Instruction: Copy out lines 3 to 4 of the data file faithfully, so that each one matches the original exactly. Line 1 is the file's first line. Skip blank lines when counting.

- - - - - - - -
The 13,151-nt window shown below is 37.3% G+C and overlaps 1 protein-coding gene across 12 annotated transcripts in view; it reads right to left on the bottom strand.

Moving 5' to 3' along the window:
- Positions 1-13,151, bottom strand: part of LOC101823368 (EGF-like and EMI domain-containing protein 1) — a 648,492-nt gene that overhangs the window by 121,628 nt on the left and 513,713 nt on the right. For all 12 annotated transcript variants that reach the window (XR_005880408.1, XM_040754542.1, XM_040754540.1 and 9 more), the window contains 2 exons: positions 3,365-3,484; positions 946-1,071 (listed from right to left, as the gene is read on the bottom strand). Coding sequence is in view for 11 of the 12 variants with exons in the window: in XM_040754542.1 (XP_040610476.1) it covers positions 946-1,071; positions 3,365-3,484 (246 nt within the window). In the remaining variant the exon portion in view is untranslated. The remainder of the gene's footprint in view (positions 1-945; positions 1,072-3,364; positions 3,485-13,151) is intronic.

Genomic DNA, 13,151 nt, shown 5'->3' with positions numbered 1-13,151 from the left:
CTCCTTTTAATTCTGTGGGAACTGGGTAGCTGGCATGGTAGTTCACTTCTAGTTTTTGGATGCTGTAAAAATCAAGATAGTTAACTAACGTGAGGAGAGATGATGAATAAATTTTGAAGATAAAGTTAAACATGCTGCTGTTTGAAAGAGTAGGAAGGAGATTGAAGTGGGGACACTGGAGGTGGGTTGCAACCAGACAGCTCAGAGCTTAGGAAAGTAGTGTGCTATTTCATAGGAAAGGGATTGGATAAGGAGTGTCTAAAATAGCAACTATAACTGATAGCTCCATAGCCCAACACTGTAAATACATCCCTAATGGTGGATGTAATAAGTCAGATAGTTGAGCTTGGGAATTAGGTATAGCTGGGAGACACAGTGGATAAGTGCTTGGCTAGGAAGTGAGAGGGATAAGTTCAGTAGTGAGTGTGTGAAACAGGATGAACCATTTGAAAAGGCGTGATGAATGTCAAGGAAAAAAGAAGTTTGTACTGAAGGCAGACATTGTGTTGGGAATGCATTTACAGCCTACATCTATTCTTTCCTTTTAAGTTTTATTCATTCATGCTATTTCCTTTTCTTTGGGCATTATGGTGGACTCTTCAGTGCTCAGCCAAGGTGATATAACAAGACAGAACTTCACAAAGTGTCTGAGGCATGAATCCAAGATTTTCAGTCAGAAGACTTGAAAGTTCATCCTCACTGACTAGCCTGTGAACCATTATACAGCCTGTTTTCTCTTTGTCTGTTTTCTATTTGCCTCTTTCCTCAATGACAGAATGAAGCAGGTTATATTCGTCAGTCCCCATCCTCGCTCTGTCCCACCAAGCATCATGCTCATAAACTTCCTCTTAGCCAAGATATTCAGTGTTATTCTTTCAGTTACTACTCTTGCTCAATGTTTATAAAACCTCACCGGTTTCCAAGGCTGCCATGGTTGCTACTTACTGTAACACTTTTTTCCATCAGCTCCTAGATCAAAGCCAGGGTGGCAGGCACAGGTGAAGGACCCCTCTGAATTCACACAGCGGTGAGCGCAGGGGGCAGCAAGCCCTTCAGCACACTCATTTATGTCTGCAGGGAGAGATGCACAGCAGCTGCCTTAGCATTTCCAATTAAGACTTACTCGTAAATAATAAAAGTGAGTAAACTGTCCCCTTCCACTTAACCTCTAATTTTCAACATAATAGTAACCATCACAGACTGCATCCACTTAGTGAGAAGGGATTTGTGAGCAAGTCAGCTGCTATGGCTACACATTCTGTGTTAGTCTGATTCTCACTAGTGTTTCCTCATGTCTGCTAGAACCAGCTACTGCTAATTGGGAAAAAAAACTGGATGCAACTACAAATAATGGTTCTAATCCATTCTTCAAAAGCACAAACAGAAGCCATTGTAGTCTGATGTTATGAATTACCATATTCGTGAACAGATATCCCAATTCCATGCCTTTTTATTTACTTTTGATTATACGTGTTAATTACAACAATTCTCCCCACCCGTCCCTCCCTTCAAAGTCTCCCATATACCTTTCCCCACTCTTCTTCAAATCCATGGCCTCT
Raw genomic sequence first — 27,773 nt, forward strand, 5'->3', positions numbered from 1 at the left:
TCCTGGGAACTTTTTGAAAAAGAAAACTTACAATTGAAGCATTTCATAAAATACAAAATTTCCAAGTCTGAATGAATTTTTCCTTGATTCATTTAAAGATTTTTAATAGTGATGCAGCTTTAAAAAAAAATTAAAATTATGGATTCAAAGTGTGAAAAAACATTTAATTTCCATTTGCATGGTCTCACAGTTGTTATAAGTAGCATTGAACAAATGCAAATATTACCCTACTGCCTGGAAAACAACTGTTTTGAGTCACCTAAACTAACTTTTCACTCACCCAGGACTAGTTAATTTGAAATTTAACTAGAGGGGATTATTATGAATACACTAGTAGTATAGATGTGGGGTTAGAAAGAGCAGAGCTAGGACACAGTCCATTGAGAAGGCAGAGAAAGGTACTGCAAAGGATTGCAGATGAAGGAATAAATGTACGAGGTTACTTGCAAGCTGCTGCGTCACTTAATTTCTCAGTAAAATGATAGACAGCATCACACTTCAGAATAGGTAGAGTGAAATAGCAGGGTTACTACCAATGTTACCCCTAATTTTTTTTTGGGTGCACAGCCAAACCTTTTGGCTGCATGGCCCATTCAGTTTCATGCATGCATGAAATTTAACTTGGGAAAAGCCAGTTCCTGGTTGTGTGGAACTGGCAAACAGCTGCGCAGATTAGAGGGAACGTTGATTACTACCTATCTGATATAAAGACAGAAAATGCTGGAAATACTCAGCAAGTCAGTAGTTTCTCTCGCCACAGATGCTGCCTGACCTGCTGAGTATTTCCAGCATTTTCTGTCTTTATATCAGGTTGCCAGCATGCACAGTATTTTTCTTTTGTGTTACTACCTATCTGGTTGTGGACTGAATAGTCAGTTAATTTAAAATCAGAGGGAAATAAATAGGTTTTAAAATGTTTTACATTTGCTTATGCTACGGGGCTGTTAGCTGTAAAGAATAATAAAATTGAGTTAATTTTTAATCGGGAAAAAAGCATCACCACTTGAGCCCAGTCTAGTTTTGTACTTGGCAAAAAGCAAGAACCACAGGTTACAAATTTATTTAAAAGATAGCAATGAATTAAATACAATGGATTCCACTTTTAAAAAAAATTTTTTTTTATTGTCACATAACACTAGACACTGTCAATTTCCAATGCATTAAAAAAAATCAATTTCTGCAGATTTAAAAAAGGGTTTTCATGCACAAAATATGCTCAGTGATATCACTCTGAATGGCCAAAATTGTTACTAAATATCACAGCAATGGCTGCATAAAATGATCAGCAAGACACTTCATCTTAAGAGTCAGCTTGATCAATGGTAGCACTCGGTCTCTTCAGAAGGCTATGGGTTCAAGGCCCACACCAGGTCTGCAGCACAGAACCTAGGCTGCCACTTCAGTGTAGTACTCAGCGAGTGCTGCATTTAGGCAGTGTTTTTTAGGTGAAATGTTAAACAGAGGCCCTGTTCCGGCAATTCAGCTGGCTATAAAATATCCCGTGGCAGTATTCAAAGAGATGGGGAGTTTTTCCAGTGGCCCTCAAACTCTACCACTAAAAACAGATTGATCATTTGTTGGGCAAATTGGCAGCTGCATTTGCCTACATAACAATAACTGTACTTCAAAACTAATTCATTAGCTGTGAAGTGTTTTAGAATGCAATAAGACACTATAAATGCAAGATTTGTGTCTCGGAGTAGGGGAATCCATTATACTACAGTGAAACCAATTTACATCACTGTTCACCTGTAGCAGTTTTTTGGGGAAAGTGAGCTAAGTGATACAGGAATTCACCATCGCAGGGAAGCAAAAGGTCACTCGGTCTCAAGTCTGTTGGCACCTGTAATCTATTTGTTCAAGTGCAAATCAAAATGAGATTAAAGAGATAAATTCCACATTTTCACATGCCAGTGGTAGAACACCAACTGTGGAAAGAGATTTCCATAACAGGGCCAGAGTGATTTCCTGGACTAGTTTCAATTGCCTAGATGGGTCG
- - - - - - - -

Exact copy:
- Positions 1-13,151, bottom strand: part of LOC101823368 (EGF-like and EMI domain-containing protein 1) — a 648,492-nt gene that overhangs the window by 121,628 nt on the left and 513,713 nt on the right. For all 12 annotated transcript variants that reach the window (XR_005880408.1, XM_040754542.1, XM_040754540.1 and 9 more), the window contains 2 exons: positions 3,365-3,484; positions 946-1,071 (listed from right to left, as the gene is read on the bottom strand). Coding sequence is in view for 11 of the 12 variants with exons in the window: in XM_040754542.1 (XP_040610476.1) it covers positions 946-1,071; positions 3,365-3,484 (246 nt within the window). In the remaining variant the exon portion in view is untranslated. The remainder of the gene's footprint in view (positions 1-945; positions 1,072-3,364; positions 3,485-13,151) is intronic.

Genomic DNA, 13,151 nt, shown 5'->3' with positions numbered 1-13,151 from the left: